Loss of Privacy

Keeping you informed on recent losses to privacy and civil rights worldwide.

Browsing Posts tagged Privacy

Power exists to be used. Some wish for cyber safety, which they will not get. Others wish for cyber order, which they will not get. Some have the eye to discern cyber policies that are “the least worst thing;” may they fill the vacuum of wishful thinking.

This is Dan Greer‘s keynote speech at Black Hat 2014. The transcript is worth reading as well.

As if it needed saying, cyber security is now a riveting concern, a top issue in many venues more important than this one. This is not to insult Black Hat; rather it is to note that every speaker, every writer, every practitioner in the field of cyber security who has wished that its topic, and us with it, were taken seriously has gotten their wish. Cyber security *is* being taken seriously, which, as you well know is not the same as being taken usefully, coherently, or lastingly. Whether we are talking about laws like the Digital Millenium Copyright Act or the Computer Fraud and Abuse Act, or the non-lawmaking but perhaps even more significant actions that the Executive agencies are undertaking, “we” and the cyber security issue have never been more at the forefront of policy. And you ain’t seen nothing yet.

Not only has cybersecurity reached the highest levels of attention, it has spread into nearly every corner. If area is the product of height and width, then the footprint of cybersecurity has surpassed the grasp of any one of us.

Greer’s speech was broken down into 10 sections: Mandatory reporting, net neutrality, source code liability, strike back, fall backs and resiliency, vulnerability finding, right to be forgotten, Internet voting, abandonment, and convergence.

Papers, Please has a nice breakdown of some of the more pertinent privacy and identification issues.

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Appelbaum spoke of a NSA program that allows its analysts to search through vast databases containing e-mails, IMs and the browsing histories of millions of people. Called XKeyscore, the program was designed to develop intelligence from the Internet.

Jacob Appelbaum discusses the fallacy of Americans thinking that they won’t be targeted, passive and active surveillance methods, AI and human analyst systems working together, satellite networks, deep packet inspection & injection, military contractors getting special access to surveillance programs, proprietary vs open source software, OTR messaging, hoarding exploits for self-gain.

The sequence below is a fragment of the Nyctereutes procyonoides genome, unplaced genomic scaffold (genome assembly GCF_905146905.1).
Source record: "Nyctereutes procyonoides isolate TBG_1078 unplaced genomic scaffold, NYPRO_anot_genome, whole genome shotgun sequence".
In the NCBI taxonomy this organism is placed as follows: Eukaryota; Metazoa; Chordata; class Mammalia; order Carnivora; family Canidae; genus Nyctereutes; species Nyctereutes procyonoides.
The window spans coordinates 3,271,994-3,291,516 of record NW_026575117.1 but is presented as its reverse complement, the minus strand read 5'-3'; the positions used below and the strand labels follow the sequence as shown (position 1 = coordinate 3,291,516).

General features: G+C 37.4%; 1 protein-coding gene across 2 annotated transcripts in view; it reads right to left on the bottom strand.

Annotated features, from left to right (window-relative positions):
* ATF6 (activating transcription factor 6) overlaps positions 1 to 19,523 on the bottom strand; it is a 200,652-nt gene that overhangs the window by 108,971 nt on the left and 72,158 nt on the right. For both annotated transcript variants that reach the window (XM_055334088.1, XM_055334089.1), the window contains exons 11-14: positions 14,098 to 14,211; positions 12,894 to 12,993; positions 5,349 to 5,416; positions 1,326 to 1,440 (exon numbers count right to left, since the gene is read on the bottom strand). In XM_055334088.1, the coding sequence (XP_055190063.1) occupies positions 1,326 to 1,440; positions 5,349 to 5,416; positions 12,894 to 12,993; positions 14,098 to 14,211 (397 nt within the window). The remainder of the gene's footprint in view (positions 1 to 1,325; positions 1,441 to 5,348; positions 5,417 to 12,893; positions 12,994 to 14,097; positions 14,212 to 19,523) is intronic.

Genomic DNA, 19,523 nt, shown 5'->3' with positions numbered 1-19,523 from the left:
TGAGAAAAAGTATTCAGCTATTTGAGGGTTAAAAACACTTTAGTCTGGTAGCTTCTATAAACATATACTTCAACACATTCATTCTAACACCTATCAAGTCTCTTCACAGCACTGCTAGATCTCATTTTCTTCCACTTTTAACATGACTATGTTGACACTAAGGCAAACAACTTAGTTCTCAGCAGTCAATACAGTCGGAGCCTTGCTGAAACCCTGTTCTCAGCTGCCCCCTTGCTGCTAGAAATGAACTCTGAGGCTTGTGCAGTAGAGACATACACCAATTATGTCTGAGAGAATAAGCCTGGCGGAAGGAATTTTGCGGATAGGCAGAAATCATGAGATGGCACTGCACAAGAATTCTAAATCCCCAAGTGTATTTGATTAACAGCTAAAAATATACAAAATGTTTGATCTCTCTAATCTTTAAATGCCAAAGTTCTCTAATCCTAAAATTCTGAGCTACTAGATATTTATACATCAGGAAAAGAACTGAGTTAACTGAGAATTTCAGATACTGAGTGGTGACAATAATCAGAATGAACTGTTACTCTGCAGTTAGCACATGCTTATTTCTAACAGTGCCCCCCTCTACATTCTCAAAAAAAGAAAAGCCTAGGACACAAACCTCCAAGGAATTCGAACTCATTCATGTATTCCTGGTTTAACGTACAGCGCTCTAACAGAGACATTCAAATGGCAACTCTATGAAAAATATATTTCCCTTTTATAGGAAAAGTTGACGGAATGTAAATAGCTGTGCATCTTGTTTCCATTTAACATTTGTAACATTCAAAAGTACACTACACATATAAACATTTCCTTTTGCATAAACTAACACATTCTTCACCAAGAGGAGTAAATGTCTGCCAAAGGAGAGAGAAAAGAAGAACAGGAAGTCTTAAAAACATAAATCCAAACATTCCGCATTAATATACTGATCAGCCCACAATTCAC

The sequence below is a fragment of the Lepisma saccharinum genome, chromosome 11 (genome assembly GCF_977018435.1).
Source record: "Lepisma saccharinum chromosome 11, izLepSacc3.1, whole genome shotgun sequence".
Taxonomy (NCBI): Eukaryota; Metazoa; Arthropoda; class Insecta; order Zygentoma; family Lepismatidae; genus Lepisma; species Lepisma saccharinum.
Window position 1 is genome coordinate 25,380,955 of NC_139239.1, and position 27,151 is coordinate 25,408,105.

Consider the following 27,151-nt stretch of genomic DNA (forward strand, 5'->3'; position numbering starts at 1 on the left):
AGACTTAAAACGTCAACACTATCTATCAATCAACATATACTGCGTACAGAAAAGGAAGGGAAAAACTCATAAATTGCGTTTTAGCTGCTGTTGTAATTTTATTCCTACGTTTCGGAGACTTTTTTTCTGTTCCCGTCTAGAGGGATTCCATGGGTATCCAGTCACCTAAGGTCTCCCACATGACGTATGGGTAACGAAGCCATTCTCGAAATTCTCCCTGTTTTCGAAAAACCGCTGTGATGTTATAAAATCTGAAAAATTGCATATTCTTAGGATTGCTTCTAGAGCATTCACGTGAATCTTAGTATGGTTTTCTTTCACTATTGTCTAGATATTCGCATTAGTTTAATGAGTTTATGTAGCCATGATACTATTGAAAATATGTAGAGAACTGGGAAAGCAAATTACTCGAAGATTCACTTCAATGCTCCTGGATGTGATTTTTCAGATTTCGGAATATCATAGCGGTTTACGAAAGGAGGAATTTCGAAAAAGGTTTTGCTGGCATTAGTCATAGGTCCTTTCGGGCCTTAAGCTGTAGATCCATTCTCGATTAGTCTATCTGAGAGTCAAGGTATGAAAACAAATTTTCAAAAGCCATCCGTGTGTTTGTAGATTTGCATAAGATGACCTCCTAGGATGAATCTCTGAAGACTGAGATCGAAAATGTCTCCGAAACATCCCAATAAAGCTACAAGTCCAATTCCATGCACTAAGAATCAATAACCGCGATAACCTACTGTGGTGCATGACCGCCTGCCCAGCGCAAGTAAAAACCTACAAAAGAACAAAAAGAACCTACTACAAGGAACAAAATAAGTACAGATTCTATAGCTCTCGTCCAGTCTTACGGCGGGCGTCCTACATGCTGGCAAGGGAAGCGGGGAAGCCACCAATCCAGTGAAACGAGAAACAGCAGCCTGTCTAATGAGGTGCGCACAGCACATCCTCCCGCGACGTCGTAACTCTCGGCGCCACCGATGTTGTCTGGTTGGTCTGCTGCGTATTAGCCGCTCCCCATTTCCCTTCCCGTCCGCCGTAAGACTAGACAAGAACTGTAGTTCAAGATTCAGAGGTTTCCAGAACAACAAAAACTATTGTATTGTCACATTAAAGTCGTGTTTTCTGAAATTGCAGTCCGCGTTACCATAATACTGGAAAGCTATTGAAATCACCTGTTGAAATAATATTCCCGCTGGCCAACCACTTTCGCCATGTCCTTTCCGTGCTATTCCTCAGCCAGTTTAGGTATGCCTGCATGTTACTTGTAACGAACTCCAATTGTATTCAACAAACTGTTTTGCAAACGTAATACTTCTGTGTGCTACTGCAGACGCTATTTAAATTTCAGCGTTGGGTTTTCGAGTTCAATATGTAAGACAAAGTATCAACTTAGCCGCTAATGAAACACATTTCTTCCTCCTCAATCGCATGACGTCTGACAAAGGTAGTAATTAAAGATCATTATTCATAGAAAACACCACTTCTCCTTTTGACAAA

If you are having trouble viewing the audio or video, there is a cleaned up version here.

What Appelbaum is talking about at 17:30 is the video below.

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Do I have to give permission for my health records to be in an HIE? from World Privacy Forum on Vimeo.

A health care provider does not need your permission to share your medical information for treatment purposes within an HIE, just as a doctor does not need permission to send your records via fax to another doctor for treatment purposes. This is true even if your health record is going to a doctor you have never met before. The idea is that this information is shared only when necessary and only for treatment purposes. However, some HIEs, recognizing that HIEs involve many more patients and new methods of sharing, do give patients the ability to opt out of the HIE.

Taken from the video series at World Privacy Forum.

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Hiding in Foursquare’s revamped mobile app is a feature some users might find creepy: It tracks your every movement, even when the app is closed.

users who download or update the Foursquare app will automatically let the company track their GPS coordinates any time their phone is powered on. Foursquare previously required users to give the app permission to turn on location-tracking. Now users must change a setting within the app to opt out.

Tracking user whereabouts could arm Foursquare with more valuable data it can sell to partners and advertisers as it searches for new streams of revenue. The company hopes to analyze trends in where users go and what destinations are popular, and may sell that data to its partners, Chief Executive Dennis Crowley said in an interview.

But this type of persistent location tracking could scare off users who are growing increasingly wary of threats to their mobile privacy. A third of smartphone owners surveyed by the Pew Internet & American Life Project in 2012 said they have turned off the location-tracking capability on their devices, and most of those people were motivated by privacy concerns.


More at The Wall Street Journal
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Social media consultant Sarah Milston, who runs The Spark Mill, said the new changes with Facebook Messenger will affect users starting this week.

Milston said she has already received calls from clients and explained that those who choose to download the app are giving Facebook the right to access their cameras and microphones.

The app will also be able to access your contact list, and see your phone call log including who you called and how long the call lasted.

Downloading the app also gives permission for Facebook to send photos back and forth. Milston said that if you choose not to download it, it does mean you won’t be able to send messages through the Facebook application on your phone.

Snopes is already on the case on this one.

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